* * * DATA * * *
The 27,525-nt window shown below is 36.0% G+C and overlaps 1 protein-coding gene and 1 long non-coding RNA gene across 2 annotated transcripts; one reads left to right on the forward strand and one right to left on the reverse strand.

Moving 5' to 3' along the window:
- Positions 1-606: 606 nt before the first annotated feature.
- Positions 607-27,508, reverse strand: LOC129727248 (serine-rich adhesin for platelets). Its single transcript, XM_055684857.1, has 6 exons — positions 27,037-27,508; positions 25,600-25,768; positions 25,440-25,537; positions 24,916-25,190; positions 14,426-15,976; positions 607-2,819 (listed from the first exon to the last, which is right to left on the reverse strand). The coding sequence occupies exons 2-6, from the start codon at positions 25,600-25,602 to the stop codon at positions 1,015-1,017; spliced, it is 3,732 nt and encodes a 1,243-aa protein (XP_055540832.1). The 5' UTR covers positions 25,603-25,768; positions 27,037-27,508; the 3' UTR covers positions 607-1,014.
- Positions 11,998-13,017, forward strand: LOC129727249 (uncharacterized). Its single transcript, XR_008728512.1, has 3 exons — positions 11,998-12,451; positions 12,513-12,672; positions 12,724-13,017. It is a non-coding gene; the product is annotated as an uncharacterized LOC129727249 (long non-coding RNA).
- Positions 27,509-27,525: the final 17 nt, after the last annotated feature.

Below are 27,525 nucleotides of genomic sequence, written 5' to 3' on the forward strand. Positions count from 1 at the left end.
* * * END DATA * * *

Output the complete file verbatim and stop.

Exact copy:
The 27,525-nt window shown below is 36.0% G+C and overlaps 1 protein-coding gene and 1 long non-coding RNA gene across 2 annotated transcripts; one reads left to right on the forward strand and one right to left on the reverse strand.

Moving 5' to 3' along the window:
- Positions 1-606: 606 nt before the first annotated feature.
- Positions 607-27,508, reverse strand: LOC129727248 (serine-rich adhesin for platelets). Its single transcript, XM_055684857.1, has 6 exons — positions 27,037-27,508; positions 25,600-25,768; positions 25,440-25,537; positions 24,916-25,190; positions 14,426-15,976; positions 607-2,819 (listed from the first exon to the last, which is right to left on the reverse strand). The coding sequence occupies exons 2-6, from the start codon at positions 25,600-25,602 to the stop codon at positions 1,015-1,017; spliced, it is 3,732 nt and encodes a 1,243-aa protein (XP_055540832.1). The 5' UTR covers positions 25,603-25,768; positions 27,037-27,508; the 3' UTR covers positions 607-1,014.
- Positions 11,998-13,017, forward strand: LOC129727249 (uncharacterized). Its single transcript, XR_008728512.1, has 3 exons — positions 11,998-12,451; positions 12,513-12,672; positions 12,724-13,017. It is a non-coding gene; the product is annotated as an uncharacterized LOC129727249 (long non-coding RNA).
- Positions 27,509-27,525: the final 17 nt, after the last annotated feature.

Below are 27,525 nucleotides of genomic sequence, written 5' to 3' on the forward strand. Positions count from 1 at the left end.